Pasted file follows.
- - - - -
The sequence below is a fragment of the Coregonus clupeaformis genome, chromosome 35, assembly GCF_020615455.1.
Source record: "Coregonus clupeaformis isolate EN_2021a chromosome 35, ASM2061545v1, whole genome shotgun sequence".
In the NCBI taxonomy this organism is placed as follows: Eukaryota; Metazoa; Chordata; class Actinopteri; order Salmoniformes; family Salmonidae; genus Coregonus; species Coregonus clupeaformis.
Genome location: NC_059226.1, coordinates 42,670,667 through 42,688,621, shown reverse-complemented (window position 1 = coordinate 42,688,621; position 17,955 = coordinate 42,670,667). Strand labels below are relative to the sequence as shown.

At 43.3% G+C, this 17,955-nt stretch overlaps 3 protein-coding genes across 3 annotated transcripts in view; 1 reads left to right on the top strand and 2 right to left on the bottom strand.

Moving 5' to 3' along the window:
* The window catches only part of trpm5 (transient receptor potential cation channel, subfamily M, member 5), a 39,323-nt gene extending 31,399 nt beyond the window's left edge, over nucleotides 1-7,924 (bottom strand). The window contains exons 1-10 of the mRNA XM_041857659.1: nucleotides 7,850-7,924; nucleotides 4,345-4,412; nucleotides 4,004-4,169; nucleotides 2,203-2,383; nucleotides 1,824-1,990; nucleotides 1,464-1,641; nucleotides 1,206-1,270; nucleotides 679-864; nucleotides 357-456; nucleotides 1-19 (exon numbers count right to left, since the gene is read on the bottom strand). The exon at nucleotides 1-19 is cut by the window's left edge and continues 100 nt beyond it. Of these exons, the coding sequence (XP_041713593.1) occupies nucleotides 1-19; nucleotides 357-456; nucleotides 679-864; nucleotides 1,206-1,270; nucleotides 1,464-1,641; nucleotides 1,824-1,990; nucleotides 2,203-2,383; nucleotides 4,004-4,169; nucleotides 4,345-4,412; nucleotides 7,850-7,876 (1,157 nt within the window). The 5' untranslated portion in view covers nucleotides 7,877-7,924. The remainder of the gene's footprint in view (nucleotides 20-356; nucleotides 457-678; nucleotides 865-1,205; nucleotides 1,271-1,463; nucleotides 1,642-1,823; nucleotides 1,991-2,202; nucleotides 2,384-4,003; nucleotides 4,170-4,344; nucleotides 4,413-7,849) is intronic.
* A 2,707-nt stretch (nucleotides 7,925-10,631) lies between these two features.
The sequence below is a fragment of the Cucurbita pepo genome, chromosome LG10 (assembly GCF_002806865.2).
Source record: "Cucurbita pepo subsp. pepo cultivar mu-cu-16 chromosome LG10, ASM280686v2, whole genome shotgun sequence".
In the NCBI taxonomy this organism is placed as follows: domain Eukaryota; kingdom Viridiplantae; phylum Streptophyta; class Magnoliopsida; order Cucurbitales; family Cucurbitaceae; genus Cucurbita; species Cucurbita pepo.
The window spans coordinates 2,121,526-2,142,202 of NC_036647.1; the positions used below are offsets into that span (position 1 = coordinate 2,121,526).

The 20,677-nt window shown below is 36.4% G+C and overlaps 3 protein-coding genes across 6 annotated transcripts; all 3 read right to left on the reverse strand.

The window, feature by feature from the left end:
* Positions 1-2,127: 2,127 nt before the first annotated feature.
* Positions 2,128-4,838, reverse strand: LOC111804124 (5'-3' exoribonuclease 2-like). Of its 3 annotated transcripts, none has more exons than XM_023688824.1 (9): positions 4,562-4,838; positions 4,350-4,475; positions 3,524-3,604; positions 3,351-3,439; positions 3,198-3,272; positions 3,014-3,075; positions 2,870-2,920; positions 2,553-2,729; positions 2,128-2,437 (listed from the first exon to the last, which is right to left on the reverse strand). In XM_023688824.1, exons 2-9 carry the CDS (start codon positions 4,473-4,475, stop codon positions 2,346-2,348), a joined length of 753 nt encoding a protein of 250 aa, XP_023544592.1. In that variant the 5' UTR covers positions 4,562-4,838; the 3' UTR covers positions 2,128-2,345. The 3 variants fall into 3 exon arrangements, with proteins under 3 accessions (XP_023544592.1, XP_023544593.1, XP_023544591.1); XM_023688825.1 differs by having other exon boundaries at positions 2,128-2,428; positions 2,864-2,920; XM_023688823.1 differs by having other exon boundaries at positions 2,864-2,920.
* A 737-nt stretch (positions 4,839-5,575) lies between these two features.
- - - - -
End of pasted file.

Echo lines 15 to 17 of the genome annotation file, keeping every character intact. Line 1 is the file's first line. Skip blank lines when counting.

* Positions 1-2,127: 2,127 nt before the first annotated feature.
* Positions 2,128-4,838, reverse strand: LOC111804124 (5'-3' exoribonuclease 2-like). Of its 3 annotated transcripts, none has more exons than XM_023688824.1 (9): positions 4,562-4,838; positions 4,350-4,475; positions 3,524-3,604; positions 3,351-3,439; positions 3,198-3,272; positions 3,014-3,075; positions 2,870-2,920; positions 2,553-2,729; positions 2,128-2,437 (listed from the first exon to the last, which is right to left on the reverse strand). In XM_023688824.1, exons 2-9 carry the CDS (start codon positions 4,473-4,475, stop codon positions 2,346-2,348), a joined length of 753 nt encoding a protein of 250 aa, XP_023544592.1. In that variant the 5' UTR covers positions 4,562-4,838; the 3' UTR covers positions 2,128-2,345. The 3 variants fall into 3 exon arrangements, with proteins under 3 accessions (XP_023544592.1, XP_023544593.1, XP_023544591.1); XM_023688825.1 differs by having other exon boundaries at positions 2,128-2,428; positions 2,864-2,920; XM_023688823.1 differs by having other exon boundaries at positions 2,864-2,920.
* A 737-nt stretch (positions 4,839-5,575) lies between these two features.